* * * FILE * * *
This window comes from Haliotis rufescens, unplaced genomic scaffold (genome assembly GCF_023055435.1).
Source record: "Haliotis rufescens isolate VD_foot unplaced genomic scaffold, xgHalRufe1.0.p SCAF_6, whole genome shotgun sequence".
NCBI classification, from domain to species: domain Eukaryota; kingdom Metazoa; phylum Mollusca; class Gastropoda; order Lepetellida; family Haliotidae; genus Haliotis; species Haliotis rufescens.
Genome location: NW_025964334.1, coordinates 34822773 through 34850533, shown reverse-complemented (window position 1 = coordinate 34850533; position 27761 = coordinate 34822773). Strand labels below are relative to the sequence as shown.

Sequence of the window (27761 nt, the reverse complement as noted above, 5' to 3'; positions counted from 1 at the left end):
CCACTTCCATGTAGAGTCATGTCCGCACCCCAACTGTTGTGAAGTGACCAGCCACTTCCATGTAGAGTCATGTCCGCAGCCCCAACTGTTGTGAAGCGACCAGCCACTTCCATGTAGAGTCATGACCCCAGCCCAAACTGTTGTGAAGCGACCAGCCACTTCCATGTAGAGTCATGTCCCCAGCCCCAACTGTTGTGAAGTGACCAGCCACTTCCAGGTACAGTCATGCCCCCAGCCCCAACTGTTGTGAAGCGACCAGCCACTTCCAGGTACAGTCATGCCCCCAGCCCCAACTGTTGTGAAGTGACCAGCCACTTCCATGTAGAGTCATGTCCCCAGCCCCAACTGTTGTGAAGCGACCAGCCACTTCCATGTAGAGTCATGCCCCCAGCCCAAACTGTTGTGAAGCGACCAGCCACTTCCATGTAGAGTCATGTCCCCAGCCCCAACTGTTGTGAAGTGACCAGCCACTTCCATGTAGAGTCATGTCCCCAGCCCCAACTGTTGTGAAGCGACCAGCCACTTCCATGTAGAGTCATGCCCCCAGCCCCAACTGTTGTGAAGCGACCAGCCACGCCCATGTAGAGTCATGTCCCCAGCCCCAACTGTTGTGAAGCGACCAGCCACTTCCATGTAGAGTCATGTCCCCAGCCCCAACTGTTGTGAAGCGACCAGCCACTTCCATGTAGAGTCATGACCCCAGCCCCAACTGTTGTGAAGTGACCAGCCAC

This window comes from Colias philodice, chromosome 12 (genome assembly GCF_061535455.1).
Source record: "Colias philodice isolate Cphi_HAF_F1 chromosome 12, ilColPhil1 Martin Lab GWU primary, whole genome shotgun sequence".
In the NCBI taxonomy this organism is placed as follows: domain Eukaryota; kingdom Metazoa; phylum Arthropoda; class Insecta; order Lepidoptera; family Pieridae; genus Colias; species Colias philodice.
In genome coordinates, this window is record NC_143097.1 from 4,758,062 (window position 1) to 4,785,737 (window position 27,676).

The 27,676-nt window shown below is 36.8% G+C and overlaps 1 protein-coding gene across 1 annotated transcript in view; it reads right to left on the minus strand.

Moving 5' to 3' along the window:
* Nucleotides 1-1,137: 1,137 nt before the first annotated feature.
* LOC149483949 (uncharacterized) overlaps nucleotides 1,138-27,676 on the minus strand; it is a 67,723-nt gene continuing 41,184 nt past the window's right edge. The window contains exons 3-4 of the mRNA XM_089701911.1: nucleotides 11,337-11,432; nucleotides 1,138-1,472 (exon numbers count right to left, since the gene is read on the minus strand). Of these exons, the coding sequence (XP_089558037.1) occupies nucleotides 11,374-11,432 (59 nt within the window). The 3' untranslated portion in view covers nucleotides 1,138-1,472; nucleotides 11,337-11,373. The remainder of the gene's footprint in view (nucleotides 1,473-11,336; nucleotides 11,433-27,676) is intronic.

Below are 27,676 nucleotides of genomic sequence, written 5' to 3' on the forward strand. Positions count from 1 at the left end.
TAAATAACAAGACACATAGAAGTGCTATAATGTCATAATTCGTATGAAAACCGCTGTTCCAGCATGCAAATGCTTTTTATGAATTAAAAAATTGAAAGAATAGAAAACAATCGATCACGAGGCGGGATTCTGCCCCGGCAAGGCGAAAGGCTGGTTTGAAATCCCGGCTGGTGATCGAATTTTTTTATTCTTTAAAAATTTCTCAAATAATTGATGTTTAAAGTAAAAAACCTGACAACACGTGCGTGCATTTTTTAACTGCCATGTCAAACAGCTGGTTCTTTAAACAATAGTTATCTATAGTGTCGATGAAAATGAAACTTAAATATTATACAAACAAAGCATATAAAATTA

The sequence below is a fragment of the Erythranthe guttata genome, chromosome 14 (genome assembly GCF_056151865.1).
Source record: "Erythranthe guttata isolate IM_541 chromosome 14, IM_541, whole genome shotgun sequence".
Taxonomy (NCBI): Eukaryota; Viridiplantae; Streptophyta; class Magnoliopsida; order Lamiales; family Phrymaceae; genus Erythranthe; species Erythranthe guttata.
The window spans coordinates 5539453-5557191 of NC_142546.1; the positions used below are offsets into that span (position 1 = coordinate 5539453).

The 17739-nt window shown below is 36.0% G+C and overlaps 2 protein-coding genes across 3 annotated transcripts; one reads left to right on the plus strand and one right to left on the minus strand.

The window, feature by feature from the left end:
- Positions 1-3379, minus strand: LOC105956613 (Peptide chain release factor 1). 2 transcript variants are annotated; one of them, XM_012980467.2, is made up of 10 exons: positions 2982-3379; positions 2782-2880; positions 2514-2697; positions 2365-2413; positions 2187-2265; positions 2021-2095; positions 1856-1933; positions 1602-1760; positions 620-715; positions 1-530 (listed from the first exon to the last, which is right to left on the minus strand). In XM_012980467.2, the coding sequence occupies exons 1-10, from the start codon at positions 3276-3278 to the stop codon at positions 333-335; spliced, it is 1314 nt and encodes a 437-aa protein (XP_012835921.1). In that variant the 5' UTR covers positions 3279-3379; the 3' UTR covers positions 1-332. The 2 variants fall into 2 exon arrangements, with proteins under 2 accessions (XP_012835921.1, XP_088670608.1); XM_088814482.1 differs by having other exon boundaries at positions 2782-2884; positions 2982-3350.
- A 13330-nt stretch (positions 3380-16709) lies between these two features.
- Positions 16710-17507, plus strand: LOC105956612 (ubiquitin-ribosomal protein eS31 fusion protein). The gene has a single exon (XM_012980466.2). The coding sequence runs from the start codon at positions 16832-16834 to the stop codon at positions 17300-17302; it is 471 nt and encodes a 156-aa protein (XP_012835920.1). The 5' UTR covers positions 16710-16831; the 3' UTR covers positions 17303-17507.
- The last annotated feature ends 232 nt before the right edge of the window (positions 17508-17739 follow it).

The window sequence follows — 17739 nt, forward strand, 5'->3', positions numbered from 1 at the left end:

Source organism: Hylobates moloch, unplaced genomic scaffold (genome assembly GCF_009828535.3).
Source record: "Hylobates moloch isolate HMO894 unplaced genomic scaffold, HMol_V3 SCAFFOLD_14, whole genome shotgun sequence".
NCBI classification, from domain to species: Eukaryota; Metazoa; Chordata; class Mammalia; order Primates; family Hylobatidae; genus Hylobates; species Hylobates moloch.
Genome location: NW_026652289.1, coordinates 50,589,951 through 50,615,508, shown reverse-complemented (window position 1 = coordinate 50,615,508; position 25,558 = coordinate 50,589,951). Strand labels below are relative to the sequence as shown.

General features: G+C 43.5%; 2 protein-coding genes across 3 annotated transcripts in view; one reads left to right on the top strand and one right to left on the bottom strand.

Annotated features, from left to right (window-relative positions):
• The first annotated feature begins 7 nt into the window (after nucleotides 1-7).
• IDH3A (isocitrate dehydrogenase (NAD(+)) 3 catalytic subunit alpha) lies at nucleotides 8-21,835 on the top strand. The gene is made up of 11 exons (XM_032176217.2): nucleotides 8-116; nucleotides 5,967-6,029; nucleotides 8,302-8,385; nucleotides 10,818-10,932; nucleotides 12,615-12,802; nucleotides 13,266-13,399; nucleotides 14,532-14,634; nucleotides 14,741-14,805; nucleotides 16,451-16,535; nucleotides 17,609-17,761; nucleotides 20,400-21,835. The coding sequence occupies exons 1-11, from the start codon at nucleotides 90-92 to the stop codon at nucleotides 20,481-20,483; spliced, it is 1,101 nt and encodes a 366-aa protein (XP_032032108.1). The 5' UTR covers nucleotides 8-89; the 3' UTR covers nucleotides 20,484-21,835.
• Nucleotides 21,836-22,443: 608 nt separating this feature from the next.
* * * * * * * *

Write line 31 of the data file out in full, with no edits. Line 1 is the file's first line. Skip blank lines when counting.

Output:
Genome location: NW_026652289.1, coordinates 50,589,951 through 50,615,508, shown reverse-complemented (window position 1 = coordinate 50,615,508; position 25,558 = coordinate 50,589,951). Strand labels below are relative to the sequence as shown.